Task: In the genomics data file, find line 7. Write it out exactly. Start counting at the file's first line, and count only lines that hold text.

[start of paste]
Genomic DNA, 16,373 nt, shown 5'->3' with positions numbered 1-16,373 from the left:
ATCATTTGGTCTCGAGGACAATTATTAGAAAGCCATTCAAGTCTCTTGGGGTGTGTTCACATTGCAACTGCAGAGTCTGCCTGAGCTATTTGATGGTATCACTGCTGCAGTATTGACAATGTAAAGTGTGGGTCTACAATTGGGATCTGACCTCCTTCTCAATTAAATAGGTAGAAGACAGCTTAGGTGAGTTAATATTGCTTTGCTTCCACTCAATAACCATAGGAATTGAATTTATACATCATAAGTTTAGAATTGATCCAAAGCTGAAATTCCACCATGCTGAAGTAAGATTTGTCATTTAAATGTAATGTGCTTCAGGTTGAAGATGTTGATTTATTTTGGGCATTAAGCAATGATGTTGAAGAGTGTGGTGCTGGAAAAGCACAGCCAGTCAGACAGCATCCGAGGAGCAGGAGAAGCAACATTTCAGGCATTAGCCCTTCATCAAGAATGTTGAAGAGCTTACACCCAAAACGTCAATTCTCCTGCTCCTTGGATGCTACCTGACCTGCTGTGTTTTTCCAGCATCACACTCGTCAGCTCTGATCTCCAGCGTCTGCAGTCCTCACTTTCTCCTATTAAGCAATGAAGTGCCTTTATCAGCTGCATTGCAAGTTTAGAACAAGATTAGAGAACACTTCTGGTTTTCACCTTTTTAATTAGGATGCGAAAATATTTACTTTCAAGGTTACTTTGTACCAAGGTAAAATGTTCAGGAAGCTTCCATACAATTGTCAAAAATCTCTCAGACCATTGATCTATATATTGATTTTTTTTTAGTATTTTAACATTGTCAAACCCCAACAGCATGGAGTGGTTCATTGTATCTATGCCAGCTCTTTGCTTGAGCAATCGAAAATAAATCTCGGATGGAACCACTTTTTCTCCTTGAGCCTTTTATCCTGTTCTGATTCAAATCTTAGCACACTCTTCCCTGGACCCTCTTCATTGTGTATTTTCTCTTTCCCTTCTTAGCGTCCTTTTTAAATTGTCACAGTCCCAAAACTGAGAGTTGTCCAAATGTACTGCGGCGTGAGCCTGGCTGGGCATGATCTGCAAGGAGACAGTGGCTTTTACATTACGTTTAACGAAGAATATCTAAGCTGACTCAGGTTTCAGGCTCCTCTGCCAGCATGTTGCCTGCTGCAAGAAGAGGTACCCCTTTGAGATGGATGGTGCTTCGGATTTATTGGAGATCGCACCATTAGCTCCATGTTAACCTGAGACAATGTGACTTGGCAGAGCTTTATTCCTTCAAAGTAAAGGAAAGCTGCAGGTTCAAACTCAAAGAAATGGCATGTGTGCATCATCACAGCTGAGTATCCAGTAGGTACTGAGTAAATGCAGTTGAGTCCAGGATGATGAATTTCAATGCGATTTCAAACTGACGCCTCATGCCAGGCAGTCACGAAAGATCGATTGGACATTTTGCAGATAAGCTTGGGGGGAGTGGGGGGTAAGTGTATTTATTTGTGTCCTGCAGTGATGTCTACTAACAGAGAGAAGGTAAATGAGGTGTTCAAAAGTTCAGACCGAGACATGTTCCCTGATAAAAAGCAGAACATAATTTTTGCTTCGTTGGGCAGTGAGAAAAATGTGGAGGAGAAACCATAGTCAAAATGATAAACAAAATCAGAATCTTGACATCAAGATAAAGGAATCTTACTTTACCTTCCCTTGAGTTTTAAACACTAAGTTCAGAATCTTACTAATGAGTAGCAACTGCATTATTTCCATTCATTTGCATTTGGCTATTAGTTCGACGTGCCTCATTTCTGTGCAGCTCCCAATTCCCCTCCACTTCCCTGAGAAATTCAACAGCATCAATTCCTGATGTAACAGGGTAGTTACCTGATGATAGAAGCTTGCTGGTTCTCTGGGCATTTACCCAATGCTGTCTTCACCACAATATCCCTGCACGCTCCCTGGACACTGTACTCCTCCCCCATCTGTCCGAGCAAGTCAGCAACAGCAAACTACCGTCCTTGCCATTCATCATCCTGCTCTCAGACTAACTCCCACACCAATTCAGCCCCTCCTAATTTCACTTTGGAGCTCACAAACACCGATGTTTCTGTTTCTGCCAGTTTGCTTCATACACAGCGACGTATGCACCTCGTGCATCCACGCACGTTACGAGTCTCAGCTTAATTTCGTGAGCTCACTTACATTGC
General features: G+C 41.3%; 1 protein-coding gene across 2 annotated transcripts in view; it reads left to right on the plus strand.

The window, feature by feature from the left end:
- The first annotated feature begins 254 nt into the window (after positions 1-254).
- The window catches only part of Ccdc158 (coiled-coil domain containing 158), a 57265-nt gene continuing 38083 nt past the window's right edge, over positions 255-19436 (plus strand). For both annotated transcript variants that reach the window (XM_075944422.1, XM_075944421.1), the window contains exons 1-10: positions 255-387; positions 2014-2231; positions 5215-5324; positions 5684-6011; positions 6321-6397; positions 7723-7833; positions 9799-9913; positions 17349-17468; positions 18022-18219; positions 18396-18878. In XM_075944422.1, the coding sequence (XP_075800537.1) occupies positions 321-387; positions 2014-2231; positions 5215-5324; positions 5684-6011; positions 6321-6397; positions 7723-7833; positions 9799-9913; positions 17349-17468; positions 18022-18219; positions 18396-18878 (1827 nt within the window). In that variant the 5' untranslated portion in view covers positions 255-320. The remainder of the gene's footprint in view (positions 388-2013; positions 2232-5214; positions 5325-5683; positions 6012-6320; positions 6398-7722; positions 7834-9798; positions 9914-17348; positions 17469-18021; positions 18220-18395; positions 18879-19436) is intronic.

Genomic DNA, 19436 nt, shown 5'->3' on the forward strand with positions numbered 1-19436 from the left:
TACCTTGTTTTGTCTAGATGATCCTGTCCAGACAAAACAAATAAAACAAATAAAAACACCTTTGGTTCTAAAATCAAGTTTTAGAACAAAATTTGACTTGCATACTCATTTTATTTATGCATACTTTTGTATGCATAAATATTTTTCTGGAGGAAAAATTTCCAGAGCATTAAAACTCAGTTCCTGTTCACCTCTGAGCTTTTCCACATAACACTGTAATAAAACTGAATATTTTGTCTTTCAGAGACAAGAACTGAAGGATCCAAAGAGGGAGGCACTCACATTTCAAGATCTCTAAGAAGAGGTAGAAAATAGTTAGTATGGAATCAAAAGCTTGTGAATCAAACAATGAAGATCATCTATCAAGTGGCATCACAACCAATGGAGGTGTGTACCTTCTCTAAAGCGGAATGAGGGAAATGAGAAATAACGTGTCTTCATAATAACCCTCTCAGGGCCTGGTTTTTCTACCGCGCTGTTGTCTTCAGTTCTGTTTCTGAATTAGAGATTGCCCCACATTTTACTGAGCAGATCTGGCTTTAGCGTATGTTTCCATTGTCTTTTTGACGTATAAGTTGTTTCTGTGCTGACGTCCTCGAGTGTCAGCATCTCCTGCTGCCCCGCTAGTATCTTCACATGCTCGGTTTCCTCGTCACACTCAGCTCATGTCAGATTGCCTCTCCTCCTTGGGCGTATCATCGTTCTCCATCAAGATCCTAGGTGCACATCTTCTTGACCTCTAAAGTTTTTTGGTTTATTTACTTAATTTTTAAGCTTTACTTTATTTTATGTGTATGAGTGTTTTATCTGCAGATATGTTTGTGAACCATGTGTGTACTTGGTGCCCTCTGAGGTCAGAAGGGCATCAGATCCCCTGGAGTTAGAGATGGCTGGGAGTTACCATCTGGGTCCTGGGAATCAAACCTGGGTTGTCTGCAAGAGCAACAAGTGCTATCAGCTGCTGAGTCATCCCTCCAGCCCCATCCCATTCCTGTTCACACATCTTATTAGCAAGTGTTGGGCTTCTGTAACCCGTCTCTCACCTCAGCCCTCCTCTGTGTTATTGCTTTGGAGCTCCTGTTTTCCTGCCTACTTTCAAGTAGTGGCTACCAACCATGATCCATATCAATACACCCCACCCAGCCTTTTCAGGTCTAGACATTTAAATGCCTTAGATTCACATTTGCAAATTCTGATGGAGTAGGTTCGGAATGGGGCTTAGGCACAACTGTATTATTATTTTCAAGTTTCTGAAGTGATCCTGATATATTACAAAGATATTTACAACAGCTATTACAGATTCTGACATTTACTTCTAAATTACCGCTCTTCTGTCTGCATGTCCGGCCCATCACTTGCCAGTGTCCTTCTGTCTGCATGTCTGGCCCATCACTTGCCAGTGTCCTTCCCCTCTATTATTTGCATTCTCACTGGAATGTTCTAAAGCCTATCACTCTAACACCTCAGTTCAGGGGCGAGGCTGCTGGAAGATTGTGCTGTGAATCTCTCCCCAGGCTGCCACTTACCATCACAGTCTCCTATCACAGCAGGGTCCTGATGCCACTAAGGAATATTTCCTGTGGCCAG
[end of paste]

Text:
Genomic DNA, 19436 nt, shown 5'->3' on the forward strand with positions numbered 1-19436 from the left: